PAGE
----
Let’s take a hypothetical situation of a leader with a global team. One part of his team sits in Delhi, another in Singapore, the third in London, and the fourth in China. The leader is expected to keep the team together and committed to deliver the expected results. However, the picture is not as rosy as he expected. There are differences amongst teams, with regards to the communication style with one set of members complaining about the demanding attitude of their colleagues in another location. Then there are some additional issues- like odd hours for the team calls due to multiple locations signing in. These challenges are impacting the team dynamics and productivity, and the leader is finding it difficult to make this work- thanks to the distance and the differences.
This is not a rare case, but a situation faced by numerous leaders, irrespective of their industry or domain of expertise. The rise of globalisation has led to the rise in companies having dispersed teams, with members based across different locations. The need to be physically present is now a passé. Today, it is easy to stay connected with your team via smartphones and multiple video conferencing as well as live meeting tools like WebEx. There are numerous advantages of dispersed teams like enhanced creativity, diversity of thought, and increased productivity. However, there is the flip side. It may not be only about odd hours but also about culture differences that can lead to conflicts amongst team members. No matter how global and exciting this may sound, the challenge of building a connected and impactful team exists in this case, in comparison to traditional teams that sit and work out of the same office.
Leaders of today’s times often struggle to keep their global teams focused and motivated. A key challenge faced by teams is to keep everyone aligned on the same page. Hence, while there a number of phone and video conference meetings, there is a lot of team communication that is done via emails. This ensures that all the team members tread on the same path. This is critical for all teams. Take the example of a Global Communications team. It is imperative that in case of a global campaign, the team members are in sync with regards to the brand and the campaign messaging.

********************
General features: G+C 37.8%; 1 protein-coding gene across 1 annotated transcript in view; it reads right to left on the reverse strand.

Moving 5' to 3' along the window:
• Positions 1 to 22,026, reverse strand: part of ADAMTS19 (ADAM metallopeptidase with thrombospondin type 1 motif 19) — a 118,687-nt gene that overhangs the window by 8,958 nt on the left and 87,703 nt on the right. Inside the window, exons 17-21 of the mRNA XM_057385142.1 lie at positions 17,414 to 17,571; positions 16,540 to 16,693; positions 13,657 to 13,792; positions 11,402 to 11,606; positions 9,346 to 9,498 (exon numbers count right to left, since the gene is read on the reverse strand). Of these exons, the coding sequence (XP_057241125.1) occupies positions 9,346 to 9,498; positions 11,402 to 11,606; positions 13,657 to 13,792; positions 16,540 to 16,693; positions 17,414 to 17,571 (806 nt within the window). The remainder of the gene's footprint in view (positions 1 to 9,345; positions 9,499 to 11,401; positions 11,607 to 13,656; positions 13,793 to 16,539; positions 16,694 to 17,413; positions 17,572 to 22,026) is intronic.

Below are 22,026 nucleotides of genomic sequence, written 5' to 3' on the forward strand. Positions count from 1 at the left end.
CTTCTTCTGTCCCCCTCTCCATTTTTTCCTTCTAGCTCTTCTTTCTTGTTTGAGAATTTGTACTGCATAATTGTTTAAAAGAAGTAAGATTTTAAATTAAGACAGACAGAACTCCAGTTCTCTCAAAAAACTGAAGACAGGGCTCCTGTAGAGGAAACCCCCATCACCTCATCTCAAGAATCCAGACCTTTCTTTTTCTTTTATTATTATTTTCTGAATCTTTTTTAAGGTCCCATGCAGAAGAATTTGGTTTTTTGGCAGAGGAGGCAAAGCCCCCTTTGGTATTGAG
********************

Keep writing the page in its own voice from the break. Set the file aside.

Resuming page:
Global teams can work well if the communication is done correctly. Also, the teams need to leverage their strengths and work on minimising the challenges. Here are top tips that can help build a connected and impactful global team:
Recognise cultural differences
This is the thumb rule when one has to work in/ lead a dispersed team. It is important to have a basic understanding of the cultural nuances of the region, so the team members are not totally clueless when speaking to their peers in other locations.
Cultural differences can exit not only with regards to ethnicity or generation or geography, but also can be the function of different working styles. For example, the work culture in India is very different from that in a European country. While in India one does not mind getting on a call late on a Friday evening, it might not be an acceptable practice in many countries in Europe.
Cultural differences with regards to working style can also be seen in the way an individual approaches meeting (reserved or outgoing), introvert vs extrovert, and communication styles. As a leader, it is essential to train the team to recognise these differences and to adjust accordingly. This can go a long way in building good working relationships.
Leverage technology to build relationships